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Knee replacement patients are experiencing a surprisingly high number of adverse event reports involving tibial loosening and debonding problems with the DePuy Attune knee system, according to new research.
In a study published recently in the Journal of Knee Surgery, researchers warns that the FDA is receiving an “unusual” number of reports in its Manufacturer and User Facility Device Experience (MAUDE) database involving DePuy Attune knee problems, and that a review of incidents at three hospital centers also identified a high number of asceptic early failures.
Researchers with the Bonutti Clinic in Illinois, and Sinai Hospital in Baltimore, Maryland, reviewed three hospital databases for patients who suffered tibial component loosening at the implant-cement interface, and also reviewed the FDA’s MAUDE database for similar cases.
The study identified at least 13 patients at the three facilities, involving 15 knee replacements, each resulting in tibial loosening failures with the DePuy Attune knee. Researchers found dozens of similar cases on the MAUDE database, warning that the number of problems in the database were probably underreported, meaning many more incidents are likely undocumented.
The DePuy Synthes Attune Knee system was approved by the FDA in 2010, and the manufacturer has boasted about the system’s 1.3% revision rate over four years, which is below the 1.9% revision rate average for knee replacement systems. However, this year has seen a spike in reports of tibial loosening and failures, with the FDA receiving 21 reports in just a two-month period, according to researchers who now suggest there appear to be signs of a problem.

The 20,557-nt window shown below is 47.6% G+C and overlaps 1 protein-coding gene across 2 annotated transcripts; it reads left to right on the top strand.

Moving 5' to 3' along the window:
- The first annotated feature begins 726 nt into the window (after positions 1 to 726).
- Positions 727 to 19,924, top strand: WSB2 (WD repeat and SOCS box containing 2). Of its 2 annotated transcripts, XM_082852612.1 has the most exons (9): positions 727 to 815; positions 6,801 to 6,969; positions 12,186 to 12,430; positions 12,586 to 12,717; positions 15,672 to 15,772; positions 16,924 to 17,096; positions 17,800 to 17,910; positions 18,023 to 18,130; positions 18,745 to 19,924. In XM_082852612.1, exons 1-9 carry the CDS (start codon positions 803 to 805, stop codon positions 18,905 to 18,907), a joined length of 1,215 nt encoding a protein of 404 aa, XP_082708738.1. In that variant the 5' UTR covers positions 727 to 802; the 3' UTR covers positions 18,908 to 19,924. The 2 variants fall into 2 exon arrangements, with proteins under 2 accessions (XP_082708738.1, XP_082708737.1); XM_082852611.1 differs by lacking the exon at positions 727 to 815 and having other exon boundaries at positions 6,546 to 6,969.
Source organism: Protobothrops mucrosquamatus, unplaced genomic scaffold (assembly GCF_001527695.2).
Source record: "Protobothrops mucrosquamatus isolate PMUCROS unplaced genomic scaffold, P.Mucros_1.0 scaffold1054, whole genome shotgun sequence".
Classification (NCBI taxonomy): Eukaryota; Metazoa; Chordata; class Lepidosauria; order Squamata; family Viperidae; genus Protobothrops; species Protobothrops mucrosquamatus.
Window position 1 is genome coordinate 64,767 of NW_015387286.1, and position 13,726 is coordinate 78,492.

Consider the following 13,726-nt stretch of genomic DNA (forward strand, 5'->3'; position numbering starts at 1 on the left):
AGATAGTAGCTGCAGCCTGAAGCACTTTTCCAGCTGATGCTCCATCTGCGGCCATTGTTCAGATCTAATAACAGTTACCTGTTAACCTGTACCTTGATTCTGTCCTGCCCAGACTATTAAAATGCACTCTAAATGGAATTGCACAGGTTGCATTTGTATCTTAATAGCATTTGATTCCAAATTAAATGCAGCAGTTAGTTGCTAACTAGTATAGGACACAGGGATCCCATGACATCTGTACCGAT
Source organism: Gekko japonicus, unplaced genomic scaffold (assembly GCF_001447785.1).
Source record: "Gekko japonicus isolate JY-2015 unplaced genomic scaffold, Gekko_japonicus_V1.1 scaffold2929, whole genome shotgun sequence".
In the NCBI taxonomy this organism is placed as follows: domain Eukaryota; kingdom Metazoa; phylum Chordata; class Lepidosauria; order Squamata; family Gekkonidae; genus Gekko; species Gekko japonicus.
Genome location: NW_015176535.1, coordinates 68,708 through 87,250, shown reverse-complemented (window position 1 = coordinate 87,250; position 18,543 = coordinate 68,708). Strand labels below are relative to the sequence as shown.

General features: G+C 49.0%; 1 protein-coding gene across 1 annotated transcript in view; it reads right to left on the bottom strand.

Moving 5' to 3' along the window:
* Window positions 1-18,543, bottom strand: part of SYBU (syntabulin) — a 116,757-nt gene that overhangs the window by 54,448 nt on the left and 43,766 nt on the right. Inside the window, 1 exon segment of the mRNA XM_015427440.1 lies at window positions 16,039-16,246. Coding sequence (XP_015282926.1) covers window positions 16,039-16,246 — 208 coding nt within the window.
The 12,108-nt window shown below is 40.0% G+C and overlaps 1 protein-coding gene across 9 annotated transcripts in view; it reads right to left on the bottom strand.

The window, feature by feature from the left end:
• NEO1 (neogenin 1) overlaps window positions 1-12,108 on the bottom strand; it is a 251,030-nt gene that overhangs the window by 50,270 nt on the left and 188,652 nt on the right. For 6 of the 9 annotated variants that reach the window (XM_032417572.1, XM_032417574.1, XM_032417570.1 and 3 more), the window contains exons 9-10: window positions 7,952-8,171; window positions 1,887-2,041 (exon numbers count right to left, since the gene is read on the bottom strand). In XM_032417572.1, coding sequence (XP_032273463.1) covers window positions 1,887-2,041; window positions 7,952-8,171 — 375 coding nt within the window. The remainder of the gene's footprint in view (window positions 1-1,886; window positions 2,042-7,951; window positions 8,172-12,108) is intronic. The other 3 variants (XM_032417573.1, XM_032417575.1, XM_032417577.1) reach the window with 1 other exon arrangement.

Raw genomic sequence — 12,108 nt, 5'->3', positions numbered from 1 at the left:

“In our experience of three community hospital centers, we have encountered unusually high numbers of the aseptic early failures. In addition, many reports have been ﬁled in MAUDE database concerning tibial loosening at the implant–cement interface,” the researchers determined. “Numerous other tibial failures were reported, how-ever, the mechanisms of failures were not speciﬁed.”
Researchers found that the reports they were able to review contained similar mechanisms of knee replacement failure. All of the cases reported in the study had a failure of the cement-to-implant interface in a tibial component. However, those failures did not show up on radiographic evaluation, which researchers said may be because the failures are linked to the debonding of the implant-cement interface, as opposed to a structural failure.
“Although we report on only 15 cases, we believe that this complication is markedly underreported due to failure of radiographs to accurately assess loosening,” the study concludes. “In addition, MAUDE database reporting is not consistent by the company representatives and competing companies cannot provide data on the revised components.”
Researchers recommended that when patients with a DePuy Attune knee implant present with unexplained pain, healthcare professionals should do a thorough workup on the joint and not rely solely on radiographic analysis.
In recent months, a number of product liability lawyers have also begun investigating the potential for DePuy Attune knee replacement lawsuits on behalf of individuals who have experienced complications.